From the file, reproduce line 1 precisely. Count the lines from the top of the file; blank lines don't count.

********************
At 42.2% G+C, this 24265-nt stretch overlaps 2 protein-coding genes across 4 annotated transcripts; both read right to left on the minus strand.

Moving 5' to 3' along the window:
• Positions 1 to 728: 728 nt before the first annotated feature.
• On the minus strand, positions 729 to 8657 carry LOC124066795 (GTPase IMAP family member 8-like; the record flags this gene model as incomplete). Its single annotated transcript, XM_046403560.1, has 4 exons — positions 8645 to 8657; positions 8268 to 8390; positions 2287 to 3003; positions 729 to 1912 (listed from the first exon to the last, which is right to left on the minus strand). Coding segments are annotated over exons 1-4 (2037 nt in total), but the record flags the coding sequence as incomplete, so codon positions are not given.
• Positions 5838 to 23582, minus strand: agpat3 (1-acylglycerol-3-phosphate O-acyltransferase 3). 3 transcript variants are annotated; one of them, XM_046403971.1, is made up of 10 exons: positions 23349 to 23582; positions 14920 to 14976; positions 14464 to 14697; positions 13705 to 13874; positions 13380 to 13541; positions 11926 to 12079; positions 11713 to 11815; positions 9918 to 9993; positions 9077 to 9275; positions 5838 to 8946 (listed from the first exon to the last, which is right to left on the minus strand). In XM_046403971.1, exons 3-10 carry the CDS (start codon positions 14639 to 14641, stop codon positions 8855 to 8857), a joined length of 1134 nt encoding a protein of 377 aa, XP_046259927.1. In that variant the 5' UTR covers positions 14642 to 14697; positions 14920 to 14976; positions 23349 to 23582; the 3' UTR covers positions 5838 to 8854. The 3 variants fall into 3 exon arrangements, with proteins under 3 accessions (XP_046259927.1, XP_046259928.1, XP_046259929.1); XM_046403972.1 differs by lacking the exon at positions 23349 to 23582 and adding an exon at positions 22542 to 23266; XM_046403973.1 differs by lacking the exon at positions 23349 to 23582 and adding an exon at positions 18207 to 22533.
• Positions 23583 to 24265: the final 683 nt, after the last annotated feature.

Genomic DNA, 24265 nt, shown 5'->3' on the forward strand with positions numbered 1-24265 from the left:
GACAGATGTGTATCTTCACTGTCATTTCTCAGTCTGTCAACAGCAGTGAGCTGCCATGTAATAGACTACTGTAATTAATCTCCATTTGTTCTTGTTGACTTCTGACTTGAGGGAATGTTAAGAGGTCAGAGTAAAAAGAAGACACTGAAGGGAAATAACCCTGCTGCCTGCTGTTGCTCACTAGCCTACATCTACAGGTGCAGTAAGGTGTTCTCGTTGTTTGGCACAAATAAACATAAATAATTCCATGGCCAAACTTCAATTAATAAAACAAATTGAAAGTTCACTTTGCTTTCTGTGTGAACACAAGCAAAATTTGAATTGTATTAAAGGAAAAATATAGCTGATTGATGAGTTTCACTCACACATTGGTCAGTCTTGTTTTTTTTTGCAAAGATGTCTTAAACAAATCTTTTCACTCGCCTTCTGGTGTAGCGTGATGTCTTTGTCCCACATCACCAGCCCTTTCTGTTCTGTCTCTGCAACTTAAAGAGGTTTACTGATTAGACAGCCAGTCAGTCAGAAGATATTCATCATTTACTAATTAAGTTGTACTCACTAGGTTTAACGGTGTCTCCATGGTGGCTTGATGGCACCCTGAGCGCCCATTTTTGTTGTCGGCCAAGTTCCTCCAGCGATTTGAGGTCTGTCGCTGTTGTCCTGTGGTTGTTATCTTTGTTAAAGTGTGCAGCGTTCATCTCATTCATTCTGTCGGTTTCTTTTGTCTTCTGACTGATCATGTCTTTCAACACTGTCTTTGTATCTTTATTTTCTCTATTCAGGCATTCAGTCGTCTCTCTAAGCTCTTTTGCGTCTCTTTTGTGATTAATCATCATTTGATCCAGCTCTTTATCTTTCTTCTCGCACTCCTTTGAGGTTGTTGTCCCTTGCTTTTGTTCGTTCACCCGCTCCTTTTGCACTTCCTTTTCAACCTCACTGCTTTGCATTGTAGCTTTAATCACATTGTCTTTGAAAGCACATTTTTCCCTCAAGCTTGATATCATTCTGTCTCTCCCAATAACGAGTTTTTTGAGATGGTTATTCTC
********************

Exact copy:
At 42.2% G+C, this 24265-nt stretch overlaps 2 protein-coding genes across 4 annotated transcripts; both read right to left on the minus strand.